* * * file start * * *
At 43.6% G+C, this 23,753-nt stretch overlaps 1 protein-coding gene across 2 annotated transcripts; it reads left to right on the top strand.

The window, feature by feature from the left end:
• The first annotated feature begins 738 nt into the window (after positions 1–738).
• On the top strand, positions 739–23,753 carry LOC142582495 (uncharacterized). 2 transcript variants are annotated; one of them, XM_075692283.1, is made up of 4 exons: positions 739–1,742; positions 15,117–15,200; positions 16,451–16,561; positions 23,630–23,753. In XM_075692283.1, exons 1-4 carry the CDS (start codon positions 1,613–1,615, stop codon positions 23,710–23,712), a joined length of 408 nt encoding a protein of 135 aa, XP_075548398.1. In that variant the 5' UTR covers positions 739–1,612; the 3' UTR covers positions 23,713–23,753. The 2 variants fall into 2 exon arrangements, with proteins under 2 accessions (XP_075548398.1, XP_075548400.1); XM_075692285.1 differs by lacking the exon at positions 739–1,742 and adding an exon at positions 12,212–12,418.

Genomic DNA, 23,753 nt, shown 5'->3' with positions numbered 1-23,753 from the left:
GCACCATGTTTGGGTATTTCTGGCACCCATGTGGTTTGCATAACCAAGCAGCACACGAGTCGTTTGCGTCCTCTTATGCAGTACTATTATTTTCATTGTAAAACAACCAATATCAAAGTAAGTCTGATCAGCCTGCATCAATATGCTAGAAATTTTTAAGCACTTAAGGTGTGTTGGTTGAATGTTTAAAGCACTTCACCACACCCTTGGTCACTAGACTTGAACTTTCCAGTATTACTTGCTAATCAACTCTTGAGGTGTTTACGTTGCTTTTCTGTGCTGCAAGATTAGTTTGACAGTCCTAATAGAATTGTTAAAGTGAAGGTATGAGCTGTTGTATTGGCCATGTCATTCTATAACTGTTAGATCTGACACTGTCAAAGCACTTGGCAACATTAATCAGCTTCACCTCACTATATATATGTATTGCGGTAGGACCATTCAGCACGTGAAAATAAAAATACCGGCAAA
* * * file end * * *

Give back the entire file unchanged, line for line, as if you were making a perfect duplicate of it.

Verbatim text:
At 43.6% G+C, this 23,753-nt stretch overlaps 1 protein-coding gene across 2 annotated transcripts; it reads left to right on the top strand.

The window, feature by feature from the left end:
• The first annotated feature begins 738 nt into the window (after positions 1–738).
• On the top strand, positions 739–23,753 carry LOC142582495 (uncharacterized). 2 transcript variants are annotated; one of them, XM_075692283.1, is made up of 4 exons: positions 739–1,742; positions 15,117–15,200; positions 16,451–16,561; positions 23,630–23,753. In XM_075692283.1, exons 1-4 carry the CDS (start codon positions 1,613–1,615, stop codon positions 23,710–23,712), a joined length of 408 nt encoding a protein of 135 aa, XP_075548398.1. In that variant the 5' UTR covers positions 739–1,612; the 3' UTR covers positions 23,713–23,753. The 2 variants fall into 2 exon arrangements, with proteins under 2 accessions (XP_075548398.1, XP_075548400.1); XM_075692285.1 differs by lacking the exon at positions 739–1,742 and adding an exon at positions 12,212–12,418.

Genomic DNA, 23,753 nt, shown 5'->3' with positions numbered 1-23,753 from the left:
GCACCATGTTTGGGTATTTCTGGCACCCATGTGGTTTGCATAACCAAGCAGCACACGAGTCGTTTGCGTCCTCTTATGCAGTACTATTATTTTCATTGTAAAACAACCAATATCAAAGTAAGTCTGATCAGCCTGCATCAATATGCTAGAAATTTTTAAGCACTTAAGGTGTGTTGGTTGAATGTTTAAAGCACTTCACCACACCCTTGGTCACTAGACTTGAACTTTCCAGTATTACTTGCTAATCAACTCTTGAGGTGTTTACGTTGCTTTTCTGTGCTGCAAGATTAGTTTGACAGTCCTAATAGAATTGTTAAAGTGAAGGTATGAGCTGTTGTATTGGCCATGTCATTCTATAACTGTTAGATCTGACACTGTCAAAGCACTTGGCAACATTAATCAGCTTCACCTCACTATATATATGTATTGCGGTAGGACCATTCAGCACGTGAAAATAAAAATACCGGCAAA